|Type of Product:||e-Book (our e-books are in PDF format and can be viewed on your computer or any compatible reading device) (also see print version of this book)
|Grade Level:||Elementary School, Middle School, High School
|Read Inside:||Read a sample chapter: The Essentials Under Siege
Belatedly, it will seem to many teachers, efforts to improve K–12 education have put the classroom teacher back on center stage. After decades of innovation in the use of computers, the web, and other pedagogically rich devices, researchers on all sides of the political spectrum are converging on what is really an old-fashioned view: Student achievement depends mainly on the quality of instruction as created and conveyed by the teacher in the classroom.
That’s the good news for teachers.
But instead of gaining more autonomy and control over what he or she teaches and how, today’s classroom teacher is becoming a prisoner of high-stakes testing of pupils’ achievement gains. That’s the gist of the revolution launched in 2002 by the No Child Left Behind Act (NCLB). Teacher “quality” is deemed directly responsible for pupils’ achievement. And the obverse: Where pupils’ gains are subpar, it is the teachers’ fault.
Science teaching as a profession was already under siege when this new century began. Mostly absent from school and school district leadership, secondary science teachers, and in particular science chairs, have looked on helplessly as the ground shifts beneath them. Spokespeople for science education have been largely scientists! This is not entirely inappropriate. After all, science as a profession depends on high-quality recruits. Nor can we do without the science education research community. But science teachers have a unique expertise, and they are not usually invited to the table where decisions that affect their work are made.
Science teachers are not averse to having their own students’ achievements factored into the equation. To the contrary, they look forward to having science put back on the front burner from which it has been dislodged by math and reading.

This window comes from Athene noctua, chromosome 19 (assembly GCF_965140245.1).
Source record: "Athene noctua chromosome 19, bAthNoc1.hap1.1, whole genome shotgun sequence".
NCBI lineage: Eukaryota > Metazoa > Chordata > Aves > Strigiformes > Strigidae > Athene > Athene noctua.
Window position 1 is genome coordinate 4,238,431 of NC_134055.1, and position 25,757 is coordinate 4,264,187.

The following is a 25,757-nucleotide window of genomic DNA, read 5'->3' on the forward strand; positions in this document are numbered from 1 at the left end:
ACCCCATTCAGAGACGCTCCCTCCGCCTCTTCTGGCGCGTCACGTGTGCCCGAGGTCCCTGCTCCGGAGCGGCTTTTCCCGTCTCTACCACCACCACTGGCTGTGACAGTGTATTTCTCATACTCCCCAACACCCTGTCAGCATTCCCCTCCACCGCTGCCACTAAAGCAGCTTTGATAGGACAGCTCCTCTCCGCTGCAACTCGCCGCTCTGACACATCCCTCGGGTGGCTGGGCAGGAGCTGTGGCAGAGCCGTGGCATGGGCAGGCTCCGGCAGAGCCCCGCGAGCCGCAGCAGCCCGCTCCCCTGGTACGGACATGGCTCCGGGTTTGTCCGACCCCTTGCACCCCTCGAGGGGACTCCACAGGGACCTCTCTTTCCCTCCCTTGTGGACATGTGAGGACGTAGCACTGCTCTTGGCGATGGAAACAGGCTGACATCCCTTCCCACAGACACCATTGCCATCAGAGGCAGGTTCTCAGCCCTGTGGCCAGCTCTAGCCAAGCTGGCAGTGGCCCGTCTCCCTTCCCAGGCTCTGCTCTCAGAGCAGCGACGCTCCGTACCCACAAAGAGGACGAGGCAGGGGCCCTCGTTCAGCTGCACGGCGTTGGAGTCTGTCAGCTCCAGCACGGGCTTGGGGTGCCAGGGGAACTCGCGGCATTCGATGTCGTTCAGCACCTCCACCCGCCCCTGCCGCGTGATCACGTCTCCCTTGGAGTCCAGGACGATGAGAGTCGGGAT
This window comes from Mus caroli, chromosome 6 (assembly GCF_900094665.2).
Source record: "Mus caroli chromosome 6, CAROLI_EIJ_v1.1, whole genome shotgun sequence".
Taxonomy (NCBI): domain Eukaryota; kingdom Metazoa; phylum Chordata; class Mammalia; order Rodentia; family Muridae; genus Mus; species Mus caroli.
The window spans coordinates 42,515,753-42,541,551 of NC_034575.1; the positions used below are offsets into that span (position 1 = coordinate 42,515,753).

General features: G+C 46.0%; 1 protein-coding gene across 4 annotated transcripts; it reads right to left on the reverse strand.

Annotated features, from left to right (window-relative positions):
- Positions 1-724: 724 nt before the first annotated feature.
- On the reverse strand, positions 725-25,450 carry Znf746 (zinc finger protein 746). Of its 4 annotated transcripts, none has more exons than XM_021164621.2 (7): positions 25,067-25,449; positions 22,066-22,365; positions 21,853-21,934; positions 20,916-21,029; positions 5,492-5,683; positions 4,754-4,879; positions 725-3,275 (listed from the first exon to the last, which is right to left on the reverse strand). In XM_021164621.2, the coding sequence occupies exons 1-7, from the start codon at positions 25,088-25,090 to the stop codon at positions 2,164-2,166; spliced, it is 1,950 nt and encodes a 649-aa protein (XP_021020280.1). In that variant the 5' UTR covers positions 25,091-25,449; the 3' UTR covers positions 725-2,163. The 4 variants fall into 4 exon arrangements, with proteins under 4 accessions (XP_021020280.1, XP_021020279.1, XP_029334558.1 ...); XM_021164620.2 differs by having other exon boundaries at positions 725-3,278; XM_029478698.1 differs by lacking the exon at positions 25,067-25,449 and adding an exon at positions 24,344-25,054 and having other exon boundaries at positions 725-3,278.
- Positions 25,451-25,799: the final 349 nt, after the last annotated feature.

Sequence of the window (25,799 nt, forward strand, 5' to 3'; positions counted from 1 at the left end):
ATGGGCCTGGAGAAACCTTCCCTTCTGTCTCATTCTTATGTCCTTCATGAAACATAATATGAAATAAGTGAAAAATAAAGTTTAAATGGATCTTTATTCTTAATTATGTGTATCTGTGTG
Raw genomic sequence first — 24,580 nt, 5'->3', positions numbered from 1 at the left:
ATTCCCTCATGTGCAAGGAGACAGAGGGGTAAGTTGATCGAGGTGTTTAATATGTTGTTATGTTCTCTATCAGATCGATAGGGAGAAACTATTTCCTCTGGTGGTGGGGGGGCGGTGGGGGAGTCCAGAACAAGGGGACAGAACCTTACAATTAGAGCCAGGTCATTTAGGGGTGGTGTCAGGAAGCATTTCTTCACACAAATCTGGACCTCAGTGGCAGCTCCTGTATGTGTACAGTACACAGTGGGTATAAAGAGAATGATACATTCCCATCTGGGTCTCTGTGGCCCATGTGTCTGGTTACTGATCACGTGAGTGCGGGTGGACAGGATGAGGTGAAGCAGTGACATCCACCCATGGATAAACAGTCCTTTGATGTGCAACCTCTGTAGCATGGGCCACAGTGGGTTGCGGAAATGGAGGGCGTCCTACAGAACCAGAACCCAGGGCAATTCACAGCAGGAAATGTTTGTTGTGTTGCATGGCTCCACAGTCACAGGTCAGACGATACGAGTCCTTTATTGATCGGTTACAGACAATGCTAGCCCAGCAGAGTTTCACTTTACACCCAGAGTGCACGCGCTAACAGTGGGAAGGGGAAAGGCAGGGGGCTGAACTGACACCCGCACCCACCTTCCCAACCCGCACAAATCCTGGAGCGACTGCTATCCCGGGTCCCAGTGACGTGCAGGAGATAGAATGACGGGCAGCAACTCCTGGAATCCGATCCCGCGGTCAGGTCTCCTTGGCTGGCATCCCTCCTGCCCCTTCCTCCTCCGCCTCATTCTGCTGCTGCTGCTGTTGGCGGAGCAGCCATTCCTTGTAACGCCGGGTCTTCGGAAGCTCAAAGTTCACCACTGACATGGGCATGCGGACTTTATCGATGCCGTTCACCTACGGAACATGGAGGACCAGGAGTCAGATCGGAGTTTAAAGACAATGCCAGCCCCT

Our proposition is simple but revolutionary. Until and unless science teachers are given back substantial control of the subjects they teach, including curriculum content, pedagogy, pacing, and assessment, and successfully recruited into leadership at the school, district, state, and national levels, we will not have robust student achievement.
|Intended User Role:||Curriculum Supervisor, Elementary-Level Educator, Middle-Level Educator, Professional Development Provider, Teacher
|Educational Issues:||Achievement, Classroom management, Educational research, Professional development, Teacher preparation
Foreword by Gerald F. Wheeler
Preface: A Note on Methodology
Chapter 1: An Overview
Sidebar: Avoiding Future Shortfalls: Attracting and Keeping Gen Y in Teaching
Chapter 2: Attrition: Why It Matters
Chapter 3: How Did Teaching First Gain and Then Lose Its Professional Status?
Sidebar: The Elements of the Professions
Chapter 4: The Long Shadow of No Child Left Behind: Single-faceted Accountability
Chapter 5: The Essentials Under Siege
Part I: Teacher Pay
Sidebar: What About That Vaunted Long Summer Vacation?
Part II: Tenure
Part III: Unions
Chapter 6: Ongoing Efforts to Elevate Teachers’ Capability and Status
Case 1: National Board Certification
Case 2: Professional Learning Communities
Chapter 7: Engaging Science Teachers in the Wider World of Science
Chapter 8: Science Teaching Elsewhere: Spotlight on Finland
Chapter 9: Empowering Science Teachers to Lead
About the Authors
Glossary of Educational Terms
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National Standards Correlation
This resource has 8 correlations with the National Standards.
- Context of Professional Development
- Requires skillful school and district leaders who guide continuous instructional improvement. (NSDC)
- Process Standards for Professional Development
- Uses multiple sources of information to guide improvement and demonstrate its impact. (NSDC)
- Recognition of the history, culture, and organization of the school environment. (NSES)
- Continuous program assessment that captures the perspectives of all those involved, uses a variety of strategies, focuses on the process and effects of the program, and feeds directly into program improvement and evaluation. (NSES)
- Clear, shared goals based on a vision of science learning, teaching, and teacher development congruent with the National Science Education Standards . (NSES)
- Prepares educators to apply research to decision making. (NSDC)
- Connect and integrate all pertinent aspects of science and science education. (NSES)
- Introduce teachers to scientific literature, media, and technological resources that expand their science knowledge and their ability to access further knowledge. (NSES)
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